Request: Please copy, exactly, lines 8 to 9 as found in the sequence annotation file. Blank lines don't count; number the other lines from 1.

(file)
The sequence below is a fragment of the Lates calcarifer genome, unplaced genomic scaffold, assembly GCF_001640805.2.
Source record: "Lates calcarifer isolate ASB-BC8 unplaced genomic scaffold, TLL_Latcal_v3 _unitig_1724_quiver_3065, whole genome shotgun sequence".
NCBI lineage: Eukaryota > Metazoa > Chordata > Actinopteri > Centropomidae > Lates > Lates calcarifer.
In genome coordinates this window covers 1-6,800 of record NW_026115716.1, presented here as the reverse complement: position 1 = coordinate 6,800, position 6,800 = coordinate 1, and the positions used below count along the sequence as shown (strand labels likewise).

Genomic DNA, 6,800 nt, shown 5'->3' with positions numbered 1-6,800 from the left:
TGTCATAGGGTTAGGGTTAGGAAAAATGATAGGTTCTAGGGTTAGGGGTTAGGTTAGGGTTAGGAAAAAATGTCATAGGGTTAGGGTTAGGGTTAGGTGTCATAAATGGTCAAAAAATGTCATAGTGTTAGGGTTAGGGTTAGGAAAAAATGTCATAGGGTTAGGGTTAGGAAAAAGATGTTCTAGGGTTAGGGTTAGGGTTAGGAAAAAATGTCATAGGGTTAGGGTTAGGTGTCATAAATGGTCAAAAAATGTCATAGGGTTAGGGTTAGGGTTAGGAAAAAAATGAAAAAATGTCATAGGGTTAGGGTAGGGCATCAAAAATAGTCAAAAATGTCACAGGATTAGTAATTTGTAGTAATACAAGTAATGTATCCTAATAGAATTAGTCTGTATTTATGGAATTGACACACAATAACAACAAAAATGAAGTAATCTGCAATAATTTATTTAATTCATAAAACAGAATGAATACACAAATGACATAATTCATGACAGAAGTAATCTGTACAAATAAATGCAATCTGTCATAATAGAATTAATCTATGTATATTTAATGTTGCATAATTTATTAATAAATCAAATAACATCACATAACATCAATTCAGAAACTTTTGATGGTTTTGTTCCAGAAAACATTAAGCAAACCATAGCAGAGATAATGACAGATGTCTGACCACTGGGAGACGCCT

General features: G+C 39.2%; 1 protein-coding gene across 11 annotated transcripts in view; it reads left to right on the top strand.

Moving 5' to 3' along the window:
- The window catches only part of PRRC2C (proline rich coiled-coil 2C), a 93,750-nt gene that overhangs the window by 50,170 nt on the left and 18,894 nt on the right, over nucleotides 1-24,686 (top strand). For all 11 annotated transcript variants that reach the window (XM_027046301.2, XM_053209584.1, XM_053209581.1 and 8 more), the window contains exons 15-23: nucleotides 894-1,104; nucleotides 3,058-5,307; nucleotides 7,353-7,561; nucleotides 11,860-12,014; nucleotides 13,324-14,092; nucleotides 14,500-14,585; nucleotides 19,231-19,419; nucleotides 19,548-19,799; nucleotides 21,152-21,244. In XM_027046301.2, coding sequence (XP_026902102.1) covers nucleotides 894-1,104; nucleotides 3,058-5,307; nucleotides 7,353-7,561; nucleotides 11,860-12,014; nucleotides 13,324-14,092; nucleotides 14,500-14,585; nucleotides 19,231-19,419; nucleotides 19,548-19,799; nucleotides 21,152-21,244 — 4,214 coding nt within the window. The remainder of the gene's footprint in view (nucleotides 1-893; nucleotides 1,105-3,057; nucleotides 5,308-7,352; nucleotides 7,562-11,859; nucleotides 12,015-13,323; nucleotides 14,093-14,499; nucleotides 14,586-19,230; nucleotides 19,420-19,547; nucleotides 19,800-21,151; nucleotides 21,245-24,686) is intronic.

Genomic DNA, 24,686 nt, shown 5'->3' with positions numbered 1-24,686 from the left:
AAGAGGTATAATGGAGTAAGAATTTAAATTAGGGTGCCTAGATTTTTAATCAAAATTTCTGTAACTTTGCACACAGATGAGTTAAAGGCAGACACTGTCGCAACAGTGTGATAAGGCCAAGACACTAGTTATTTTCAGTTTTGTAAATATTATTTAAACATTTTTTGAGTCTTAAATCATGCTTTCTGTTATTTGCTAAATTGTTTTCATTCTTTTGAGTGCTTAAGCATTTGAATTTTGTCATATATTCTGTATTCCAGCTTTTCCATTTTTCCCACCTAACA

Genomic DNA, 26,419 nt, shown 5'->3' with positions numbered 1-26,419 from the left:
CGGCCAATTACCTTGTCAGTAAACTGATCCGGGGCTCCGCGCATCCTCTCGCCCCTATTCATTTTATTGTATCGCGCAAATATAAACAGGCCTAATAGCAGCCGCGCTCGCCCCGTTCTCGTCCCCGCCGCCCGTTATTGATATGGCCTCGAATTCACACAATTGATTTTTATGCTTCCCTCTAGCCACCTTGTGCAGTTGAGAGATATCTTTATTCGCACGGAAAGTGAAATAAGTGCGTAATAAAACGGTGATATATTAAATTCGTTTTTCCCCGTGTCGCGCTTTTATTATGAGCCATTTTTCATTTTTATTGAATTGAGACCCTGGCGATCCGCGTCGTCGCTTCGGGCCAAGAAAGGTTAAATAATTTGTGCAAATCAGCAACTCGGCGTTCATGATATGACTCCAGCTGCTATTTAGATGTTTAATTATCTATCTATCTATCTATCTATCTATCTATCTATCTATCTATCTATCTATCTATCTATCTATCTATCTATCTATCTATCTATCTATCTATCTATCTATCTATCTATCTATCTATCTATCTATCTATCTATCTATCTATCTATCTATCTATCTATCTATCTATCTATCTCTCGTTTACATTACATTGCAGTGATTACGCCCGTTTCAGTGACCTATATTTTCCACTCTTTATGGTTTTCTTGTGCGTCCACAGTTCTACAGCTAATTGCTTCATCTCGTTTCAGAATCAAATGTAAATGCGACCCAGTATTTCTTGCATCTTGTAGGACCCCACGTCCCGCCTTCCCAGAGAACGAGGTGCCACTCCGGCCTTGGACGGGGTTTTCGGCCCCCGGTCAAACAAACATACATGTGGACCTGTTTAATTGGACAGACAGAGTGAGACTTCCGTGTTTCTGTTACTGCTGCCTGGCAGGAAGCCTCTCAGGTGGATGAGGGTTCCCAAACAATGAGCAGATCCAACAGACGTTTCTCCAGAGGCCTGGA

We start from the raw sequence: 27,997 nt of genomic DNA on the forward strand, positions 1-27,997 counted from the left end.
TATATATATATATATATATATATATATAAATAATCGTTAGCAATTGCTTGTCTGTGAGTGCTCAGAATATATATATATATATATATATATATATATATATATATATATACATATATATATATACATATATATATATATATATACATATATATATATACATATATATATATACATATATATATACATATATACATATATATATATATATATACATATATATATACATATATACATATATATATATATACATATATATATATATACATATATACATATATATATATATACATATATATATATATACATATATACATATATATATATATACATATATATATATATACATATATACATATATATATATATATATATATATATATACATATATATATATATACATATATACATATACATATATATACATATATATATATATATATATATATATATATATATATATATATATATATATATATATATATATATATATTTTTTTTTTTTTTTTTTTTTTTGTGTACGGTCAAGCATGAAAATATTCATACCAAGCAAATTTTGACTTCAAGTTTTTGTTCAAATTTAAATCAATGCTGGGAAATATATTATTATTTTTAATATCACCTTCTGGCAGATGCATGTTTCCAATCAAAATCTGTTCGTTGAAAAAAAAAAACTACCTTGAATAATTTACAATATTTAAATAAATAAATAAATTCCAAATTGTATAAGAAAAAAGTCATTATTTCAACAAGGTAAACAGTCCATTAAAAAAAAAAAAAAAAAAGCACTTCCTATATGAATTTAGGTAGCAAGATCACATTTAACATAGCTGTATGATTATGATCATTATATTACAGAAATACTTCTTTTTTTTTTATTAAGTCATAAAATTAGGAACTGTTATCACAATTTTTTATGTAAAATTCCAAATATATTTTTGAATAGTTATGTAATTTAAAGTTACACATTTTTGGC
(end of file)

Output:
Moving 5' to 3' along the window:
- The window catches only part of PRRC2C (proline rich coiled-coil 2C), a 93,750-nt gene that overhangs the window by 50,170 nt on the left and 18,894 nt on the right, over nucleotides 1-24,686 (top strand). For all 11 annotated transcript variants that reach the window (XM_027046301.2, XM_053209584.1, XM_053209581.1 and 8 more), the window contains exons 15-23: nucleotides 894-1,104; nucleotides 3,058-5,307; nucleotides 7,353-7,561; nucleotides 11,860-12,014; nucleotides 13,324-14,092; nucleotides 14,500-14,585; nucleotides 19,231-19,419; nucleotides 19,548-19,799; nucleotides 21,152-21,244. In XM_027046301.2, coding sequence (XP_026902102.1) covers nucleotides 894-1,104; nucleotides 3,058-5,307; nucleotides 7,353-7,561; nucleotides 11,860-12,014; nucleotides 13,324-14,092; nucleotides 14,500-14,585; nucleotides 19,231-19,419; nucleotides 19,548-19,799; nucleotides 21,152-21,244 — 4,214 coding nt within the window. The remainder of the gene's footprint in view (nucleotides 1-893; nucleotides 1,105-3,057; nucleotides 5,308-7,352; nucleotides 7,562-11,859; nucleotides 12,015-13,323; nucleotides 14,093-14,499; nucleotides 14,586-19,230; nucleotides 19,420-19,547; nucleotides 19,800-21,151; nucleotides 21,245-24,686) is intronic.